NEW YORK -- This is the kind of strange Yankees season it has been: Over the weekend, they swept the Cincinnati Reds, a pretty good team in the thick of the NL Central race with a 51-47 record.
And they come off that by losing Monday to the Texas Rangers, the worst team in the AL and who had lost 24 of their previous 28 games, and to a raw rookie pitcher who came in allowing more than 10 earned runs per game.
Worst loss of the year? Doubtful. Most embarrassing? Undoubtedly.
On this night, the Yankees had as many errors (5) as hits and were a deceptive 1-for-3 with runners in scoring position, mainly because they rarely got anyone as far as second base. And one hit -- an infield single by Jacoby Ellsbury in the first -- didn't even get a run home. The game ended with the winning run at the plate -- pinch hitter Yangervis Solarte -- and he popped out to shallow left.
And by the way, this wasn't just a bad game. It was a Big, Bad Game -- 3 hours, 31 minutes of soul-crushing baseball.
A crying Shane: For the third straight start, Shane Greene pitched well -- but not nearly as well as in his previous two -- but his fielding was atrocious, and he got no help from his bullpen. As a result, he took the first loss of his big league career, going 5 2/3 innings and allowing four runs on five hits. And threw a whopping 113 pitches, needless to say his major league high.
Miles from nowhere: Rangers starter Miles Mikolas, making the fourth start of his MLB career, overcame a shaky beginning and fourth-inning home run to hold the Yankees to just four hits and two runs over 7 1/3 innings. Mikolas came in with a 10.05 ERA; by the time he left, it had fallen by more than 2 1/2 runs, to 7.48.
Thorny issue: When Green got himself into trouble in the sixth, allowing a two-out single to Jake Smolinski followed by a walk to Jim Adduci and RBI single to Geovany Soto, Joe Giradri went to Matt Thornton, whose only real job is to retire left-handed hitters. Thornton proceeded to surrender RBI singles to Rougned Odor and Shin-Soo Choo, both lefties, before Girardi pulled him. Both runs were charged to Greene, but they were the 12th and 13th inherited runners allowed to score by Thornton, who has allowed nine since June 1. Left-handed hitters are now hitting for a higher average (.276) versus Thornton than righties are (.257).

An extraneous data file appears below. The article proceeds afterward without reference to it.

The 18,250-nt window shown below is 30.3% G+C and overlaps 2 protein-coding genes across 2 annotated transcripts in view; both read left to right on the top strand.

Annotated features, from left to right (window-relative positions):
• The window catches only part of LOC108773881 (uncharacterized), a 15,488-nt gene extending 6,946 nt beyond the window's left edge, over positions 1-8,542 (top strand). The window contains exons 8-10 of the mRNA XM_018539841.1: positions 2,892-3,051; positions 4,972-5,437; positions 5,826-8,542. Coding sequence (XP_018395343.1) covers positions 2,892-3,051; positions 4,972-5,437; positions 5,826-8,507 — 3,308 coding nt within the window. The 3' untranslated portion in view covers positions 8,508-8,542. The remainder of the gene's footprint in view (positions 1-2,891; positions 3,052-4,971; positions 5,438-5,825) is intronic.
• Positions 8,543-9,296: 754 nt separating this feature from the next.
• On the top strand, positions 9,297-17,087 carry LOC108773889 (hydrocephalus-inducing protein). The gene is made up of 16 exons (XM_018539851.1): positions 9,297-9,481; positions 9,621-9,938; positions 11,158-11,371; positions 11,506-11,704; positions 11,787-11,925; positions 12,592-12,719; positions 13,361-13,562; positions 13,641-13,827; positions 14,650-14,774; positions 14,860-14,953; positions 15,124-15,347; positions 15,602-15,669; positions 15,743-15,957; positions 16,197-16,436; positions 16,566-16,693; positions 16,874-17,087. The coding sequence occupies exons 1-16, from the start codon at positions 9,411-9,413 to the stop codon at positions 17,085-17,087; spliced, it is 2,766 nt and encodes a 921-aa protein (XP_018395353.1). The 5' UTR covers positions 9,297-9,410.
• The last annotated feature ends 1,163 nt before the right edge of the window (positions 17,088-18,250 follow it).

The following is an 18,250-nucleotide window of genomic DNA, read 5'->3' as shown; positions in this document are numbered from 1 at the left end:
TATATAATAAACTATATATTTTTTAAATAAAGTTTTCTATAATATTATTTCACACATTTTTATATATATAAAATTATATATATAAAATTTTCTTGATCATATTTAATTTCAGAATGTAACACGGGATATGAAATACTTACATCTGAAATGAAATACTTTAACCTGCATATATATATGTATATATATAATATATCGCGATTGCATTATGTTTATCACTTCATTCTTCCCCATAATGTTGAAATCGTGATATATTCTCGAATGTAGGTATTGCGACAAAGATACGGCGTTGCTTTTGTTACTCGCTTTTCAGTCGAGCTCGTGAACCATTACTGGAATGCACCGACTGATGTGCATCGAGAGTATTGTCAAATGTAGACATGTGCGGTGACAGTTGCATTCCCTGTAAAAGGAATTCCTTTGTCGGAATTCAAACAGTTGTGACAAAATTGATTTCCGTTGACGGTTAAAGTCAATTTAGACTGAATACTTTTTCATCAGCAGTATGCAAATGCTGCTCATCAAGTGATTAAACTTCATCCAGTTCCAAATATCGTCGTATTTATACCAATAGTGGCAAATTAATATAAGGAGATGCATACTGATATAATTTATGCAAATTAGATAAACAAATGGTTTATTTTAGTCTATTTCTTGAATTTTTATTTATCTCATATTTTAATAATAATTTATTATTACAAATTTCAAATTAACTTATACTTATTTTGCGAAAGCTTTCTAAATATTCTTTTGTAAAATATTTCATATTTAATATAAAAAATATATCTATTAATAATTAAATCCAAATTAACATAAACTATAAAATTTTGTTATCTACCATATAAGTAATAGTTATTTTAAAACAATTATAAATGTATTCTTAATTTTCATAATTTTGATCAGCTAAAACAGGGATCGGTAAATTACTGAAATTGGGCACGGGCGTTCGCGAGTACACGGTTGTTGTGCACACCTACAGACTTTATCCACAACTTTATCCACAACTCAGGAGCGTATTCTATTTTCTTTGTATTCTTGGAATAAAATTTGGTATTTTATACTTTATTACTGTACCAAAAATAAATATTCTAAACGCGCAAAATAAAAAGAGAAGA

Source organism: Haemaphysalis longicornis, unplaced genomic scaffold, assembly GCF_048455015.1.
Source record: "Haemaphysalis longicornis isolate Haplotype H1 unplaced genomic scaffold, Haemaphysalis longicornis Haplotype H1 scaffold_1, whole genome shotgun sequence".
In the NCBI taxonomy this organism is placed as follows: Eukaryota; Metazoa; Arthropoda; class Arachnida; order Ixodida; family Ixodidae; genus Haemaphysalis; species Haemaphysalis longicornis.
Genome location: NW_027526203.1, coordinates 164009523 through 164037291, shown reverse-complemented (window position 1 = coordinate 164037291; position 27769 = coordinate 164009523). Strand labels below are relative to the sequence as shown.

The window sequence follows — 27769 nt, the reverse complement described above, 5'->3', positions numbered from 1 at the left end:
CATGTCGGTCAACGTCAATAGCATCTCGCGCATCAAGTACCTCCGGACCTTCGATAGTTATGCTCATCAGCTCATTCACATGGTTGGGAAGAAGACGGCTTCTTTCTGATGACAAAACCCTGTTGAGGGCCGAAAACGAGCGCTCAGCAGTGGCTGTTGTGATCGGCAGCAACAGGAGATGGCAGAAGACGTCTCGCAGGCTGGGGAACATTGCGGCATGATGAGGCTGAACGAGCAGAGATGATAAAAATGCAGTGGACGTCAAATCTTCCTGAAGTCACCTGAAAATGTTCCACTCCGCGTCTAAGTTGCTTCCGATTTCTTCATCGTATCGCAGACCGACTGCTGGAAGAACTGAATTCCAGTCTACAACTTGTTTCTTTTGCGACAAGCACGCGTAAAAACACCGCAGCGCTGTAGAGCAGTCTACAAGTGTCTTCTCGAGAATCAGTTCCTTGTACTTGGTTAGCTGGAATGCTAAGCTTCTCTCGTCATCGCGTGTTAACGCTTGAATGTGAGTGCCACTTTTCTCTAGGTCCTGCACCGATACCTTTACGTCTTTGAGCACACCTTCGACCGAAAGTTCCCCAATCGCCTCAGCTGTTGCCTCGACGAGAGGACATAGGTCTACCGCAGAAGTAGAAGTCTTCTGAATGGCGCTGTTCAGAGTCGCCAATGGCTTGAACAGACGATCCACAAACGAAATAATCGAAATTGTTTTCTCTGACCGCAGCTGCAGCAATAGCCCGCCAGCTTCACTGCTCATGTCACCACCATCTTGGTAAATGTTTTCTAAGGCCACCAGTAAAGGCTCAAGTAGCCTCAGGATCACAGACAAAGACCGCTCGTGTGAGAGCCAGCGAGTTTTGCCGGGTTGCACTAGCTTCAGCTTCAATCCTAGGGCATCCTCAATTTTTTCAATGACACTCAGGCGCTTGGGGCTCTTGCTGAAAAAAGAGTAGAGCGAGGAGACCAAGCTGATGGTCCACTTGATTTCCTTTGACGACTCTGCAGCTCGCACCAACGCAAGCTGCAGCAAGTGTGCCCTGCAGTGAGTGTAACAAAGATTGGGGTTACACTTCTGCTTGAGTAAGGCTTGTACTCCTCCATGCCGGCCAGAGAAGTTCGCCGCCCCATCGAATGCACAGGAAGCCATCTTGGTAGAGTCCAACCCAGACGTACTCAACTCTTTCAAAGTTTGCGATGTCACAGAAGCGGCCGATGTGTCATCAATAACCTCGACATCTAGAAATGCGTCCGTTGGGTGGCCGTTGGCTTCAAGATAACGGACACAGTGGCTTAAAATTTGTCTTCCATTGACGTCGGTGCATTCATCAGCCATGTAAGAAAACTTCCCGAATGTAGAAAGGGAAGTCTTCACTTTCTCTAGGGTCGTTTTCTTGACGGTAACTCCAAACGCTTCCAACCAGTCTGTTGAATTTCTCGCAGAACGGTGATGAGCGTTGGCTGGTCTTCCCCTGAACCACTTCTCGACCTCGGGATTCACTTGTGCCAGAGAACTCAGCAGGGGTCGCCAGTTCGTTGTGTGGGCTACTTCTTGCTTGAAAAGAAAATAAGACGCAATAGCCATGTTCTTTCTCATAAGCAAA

Jake's Jack: Ellsbury's eighth home run of the season, on a 2-1 fastball into the right-field seats leading off the fourth, broke a 1-1 tie. Incredibly, it was only the Yankees' second hit of the game, or half their number of errors to that point.
Not what you want: Derek Jeter with the bases loaded, that is. The captain ran his streak of futility to 0-for-8 (he has two sacrifice flies) with the bases loaded this season, rapping into a 4-6-3 double play to end the fifth inning with the Yankees clinging to a 2-1 lead.
Three E's in Greene: Greene was having no problems controlling his throws to home plate, but to first base? Different matter entirely. He made his third error of the game in the fourth inning, firing a throw over Kelly Johnson's head at first on Geovany Soto's comebacker, putting runners at the corners with two outs. When the next hitter, Rougned Odor, tapped back to the mound, Greene sprinted, comically, halfway to first before flipping successfully to Johnson to end the inning.
Butterfingers: The Yankees' infield defense has been shoddy all season but hit new lows Monday, with three errors in the first three innings, and easily could have been charged with another one when a Elvis Andrus grounder that went off Brian Roberts' glove was scored a base hit. But it was Roberts' third-inning error, when he was unable to handle a flip from Jeter on a potential double-play grounder by Adrian Beltre that allowed the Rangers to tie the game 1-1 as Shin-Soo Choo (one-out double) scored from third. The Yankees added a fifth error when Jeter's throw pulled Johnson off the bag at first on Beltre's grounder in the sixth.
Flipping out: Greene was charged with two errors in the second inning: the first when he mishandled a difficult flip from Kelly Johnson, who cut off his second baseman, Brian Roberts, to field a grounder in the hole by Leonys Martin; the second when he flipped a comebacker by Jim Adduci way over Johnson's head to put Rangers on second and third with two outs. But Greene picked himself up by blowing a third strike past Geovany Soto to end the inning without any damage.
Gift run: The Rangers handed the Yankees a first-inning run on a walk to Jeter, a balk by Mikolas that moved Jeter to second, an infield hit that could have been ruled an error on 2B Rougned Odor moved Jeter to third, and a sacrifice fly by Beltran. Jeter's walk was a nine-pitch battle in which the captain got ahead 3-0, then fouled off four straight pitches before taking ball four.
Bright spots: On a night of truly offensive defense, Zelous Wheeler made a couple of sparklers at third. And Adam Warren, brought in after Thorton had allowed the horse to escape the barn, pitched 1 1/3 innings of scoreless, one-hit, two-strikeout ball. In mop-up duty, David Huff worked the final two innings, allowing no runs.